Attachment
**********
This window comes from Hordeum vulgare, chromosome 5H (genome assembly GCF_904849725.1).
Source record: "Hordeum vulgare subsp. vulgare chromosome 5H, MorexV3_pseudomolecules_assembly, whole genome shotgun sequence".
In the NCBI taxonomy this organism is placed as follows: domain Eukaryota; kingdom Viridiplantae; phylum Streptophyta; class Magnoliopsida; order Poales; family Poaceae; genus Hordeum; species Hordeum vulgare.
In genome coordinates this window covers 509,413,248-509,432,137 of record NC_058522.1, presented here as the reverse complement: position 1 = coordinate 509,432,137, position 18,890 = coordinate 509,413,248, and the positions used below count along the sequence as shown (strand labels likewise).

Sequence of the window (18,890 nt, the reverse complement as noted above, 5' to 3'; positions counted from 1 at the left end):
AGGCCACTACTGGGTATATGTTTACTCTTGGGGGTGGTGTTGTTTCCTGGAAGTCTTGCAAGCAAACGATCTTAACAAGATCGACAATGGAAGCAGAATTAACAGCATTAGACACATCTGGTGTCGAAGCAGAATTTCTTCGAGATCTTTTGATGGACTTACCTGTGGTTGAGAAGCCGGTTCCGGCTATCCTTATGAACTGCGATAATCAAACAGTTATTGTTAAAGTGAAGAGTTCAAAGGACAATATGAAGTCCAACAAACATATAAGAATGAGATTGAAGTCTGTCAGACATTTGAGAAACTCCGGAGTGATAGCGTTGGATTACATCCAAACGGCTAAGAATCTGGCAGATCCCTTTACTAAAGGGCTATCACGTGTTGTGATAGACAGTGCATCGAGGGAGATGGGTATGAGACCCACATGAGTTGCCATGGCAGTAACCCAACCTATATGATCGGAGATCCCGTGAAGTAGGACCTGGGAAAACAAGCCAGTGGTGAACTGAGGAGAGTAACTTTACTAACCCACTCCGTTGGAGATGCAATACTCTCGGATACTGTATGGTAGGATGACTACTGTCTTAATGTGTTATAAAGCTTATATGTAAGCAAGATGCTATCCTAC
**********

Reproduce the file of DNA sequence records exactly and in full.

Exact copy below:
This window comes from Hordeum vulgare, chromosome 5H (genome assembly GCF_904849725.1).
Source record: "Hordeum vulgare subsp. vulgare chromosome 5H, MorexV3_pseudomolecules_assembly, whole genome shotgun sequence".
In the NCBI taxonomy this organism is placed as follows: domain Eukaryota; kingdom Viridiplantae; phylum Streptophyta; class Magnoliopsida; order Poales; family Poaceae; genus Hordeum; species Hordeum vulgare.
In genome coordinates this window covers 509,413,248-509,432,137 of record NC_058522.1, presented here as the reverse complement: position 1 = coordinate 509,432,137, position 18,890 = coordinate 509,413,248, and the positions used below count along the sequence as shown (strand labels likewise).

Sequence of the window (18,890 nt, the reverse complement as noted above, 5' to 3'; positions counted from 1 at the left end):
AGGCCACTACTGGGTATATGTTTACTCTTGGGGGTGGTGTTGTTTCCTGGAAGTCTTGCAAGCAAACGATCTTAACAAGATCGACAATGGAAGCAGAATTAACAGCATTAGACACATCTGGTGTCGAAGCAGAATTTCTTCGAGATCTTTTGATGGACTTACCTGTGGTTGAGAAGCCGGTTCCGGCTATCCTTATGAACTGCGATAATCAAACAGTTATTGTTAAAGTGAAGAGTTCAAAGGACAATATGAAGTCCAACAAACATATAAGAATGAGATTGAAGTCTGTCAGACATTTGAGAAACTCCGGAGTGATAGCGTTGGATTACATCCAAACGGCTAAGAATCTGGCAGATCCCTTTACTAAAGGGCTATCACGTGTTGTGATAGACAGTGCATCGAGGGAGATGGGTATGAGACCCACATGAGTTGCCATGGCAGTAACCCAACCTATATGATCGGAGATCCCGTGAAGTAGGACCTGGGAAAACAAGCCAGTGGTGAACTGAGGAGAGTAACTTTACTAACCCACTCCGTTGGAGATGCAATACTCTCGGATACTGTATGGTAGGATGACTACTGTCTTAATGTGTTATAAAGCTTATATGTAAGCAAGATGCTATCCTAC